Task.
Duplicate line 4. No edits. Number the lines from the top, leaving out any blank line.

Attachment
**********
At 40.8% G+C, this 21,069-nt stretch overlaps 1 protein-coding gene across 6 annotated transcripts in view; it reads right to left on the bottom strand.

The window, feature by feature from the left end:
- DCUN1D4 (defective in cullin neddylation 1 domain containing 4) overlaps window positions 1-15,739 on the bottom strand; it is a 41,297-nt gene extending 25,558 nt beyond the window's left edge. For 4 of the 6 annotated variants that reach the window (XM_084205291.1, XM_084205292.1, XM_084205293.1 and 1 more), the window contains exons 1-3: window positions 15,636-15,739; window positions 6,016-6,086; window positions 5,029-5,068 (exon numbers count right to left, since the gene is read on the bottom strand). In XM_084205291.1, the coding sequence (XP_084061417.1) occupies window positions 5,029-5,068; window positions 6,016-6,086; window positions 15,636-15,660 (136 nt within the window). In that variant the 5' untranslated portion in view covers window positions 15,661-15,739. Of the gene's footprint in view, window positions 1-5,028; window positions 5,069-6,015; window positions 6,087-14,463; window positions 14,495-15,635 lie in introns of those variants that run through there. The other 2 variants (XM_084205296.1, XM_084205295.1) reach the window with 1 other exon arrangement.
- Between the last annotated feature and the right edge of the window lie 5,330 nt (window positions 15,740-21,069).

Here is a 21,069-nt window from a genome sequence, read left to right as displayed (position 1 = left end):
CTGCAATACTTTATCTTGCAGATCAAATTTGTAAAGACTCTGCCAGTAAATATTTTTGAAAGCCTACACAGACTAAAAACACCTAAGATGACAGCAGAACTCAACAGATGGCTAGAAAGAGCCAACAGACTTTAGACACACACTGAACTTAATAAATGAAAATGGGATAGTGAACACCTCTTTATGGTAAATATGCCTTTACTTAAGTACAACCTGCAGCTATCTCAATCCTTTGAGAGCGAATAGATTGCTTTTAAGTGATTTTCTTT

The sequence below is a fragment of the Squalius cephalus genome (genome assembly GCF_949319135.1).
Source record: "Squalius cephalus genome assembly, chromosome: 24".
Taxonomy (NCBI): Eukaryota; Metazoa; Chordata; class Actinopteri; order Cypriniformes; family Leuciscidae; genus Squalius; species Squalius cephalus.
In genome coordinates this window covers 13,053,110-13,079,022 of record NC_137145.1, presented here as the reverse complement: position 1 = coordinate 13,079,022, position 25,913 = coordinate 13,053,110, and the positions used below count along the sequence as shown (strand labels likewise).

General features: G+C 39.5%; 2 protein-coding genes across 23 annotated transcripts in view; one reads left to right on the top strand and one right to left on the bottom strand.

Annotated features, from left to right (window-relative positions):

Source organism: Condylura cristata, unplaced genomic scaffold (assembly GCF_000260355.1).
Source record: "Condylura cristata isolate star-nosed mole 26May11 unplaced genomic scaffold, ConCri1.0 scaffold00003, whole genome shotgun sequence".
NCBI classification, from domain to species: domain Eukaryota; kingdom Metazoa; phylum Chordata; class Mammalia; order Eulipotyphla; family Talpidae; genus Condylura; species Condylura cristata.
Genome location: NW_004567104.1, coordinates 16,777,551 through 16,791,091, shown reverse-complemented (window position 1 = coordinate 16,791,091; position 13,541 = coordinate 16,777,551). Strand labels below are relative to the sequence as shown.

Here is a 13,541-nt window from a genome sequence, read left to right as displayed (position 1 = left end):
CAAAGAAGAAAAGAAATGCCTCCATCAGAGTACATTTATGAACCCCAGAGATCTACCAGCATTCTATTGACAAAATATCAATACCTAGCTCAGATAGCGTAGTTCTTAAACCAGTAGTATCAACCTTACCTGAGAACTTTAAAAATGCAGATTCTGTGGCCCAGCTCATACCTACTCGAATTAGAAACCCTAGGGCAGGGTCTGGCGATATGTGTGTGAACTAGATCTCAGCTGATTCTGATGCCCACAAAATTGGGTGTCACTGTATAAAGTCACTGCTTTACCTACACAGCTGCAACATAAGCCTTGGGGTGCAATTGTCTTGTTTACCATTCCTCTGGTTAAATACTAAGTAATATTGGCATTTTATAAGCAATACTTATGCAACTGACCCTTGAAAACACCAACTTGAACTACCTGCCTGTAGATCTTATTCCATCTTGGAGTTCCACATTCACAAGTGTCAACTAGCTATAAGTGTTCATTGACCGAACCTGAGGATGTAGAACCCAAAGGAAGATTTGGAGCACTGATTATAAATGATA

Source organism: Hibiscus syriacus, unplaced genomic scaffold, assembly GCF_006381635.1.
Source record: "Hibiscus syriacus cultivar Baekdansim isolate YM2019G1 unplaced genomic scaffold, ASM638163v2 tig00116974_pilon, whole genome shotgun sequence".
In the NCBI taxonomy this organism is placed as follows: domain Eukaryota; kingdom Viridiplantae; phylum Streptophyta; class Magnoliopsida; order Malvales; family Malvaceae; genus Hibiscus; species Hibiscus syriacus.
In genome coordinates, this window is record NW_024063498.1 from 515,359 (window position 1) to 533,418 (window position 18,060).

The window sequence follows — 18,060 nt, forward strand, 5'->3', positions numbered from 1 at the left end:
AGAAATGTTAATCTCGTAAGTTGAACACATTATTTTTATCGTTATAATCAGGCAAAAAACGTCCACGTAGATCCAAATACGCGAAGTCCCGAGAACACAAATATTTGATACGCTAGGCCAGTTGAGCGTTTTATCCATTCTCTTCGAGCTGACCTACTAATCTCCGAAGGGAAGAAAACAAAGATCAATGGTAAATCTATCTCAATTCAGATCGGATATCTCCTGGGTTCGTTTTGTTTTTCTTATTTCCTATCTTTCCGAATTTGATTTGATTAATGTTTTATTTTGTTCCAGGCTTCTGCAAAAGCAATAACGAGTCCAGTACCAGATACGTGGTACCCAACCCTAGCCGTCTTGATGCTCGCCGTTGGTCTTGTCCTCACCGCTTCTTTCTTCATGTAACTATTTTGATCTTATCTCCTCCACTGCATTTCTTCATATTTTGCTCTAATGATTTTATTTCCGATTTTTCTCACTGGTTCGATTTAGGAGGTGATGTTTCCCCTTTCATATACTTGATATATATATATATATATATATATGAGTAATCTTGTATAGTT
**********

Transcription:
- Between the last annotated feature and the right edge of the window lie 5,330 nt (window positions 15,740-21,069).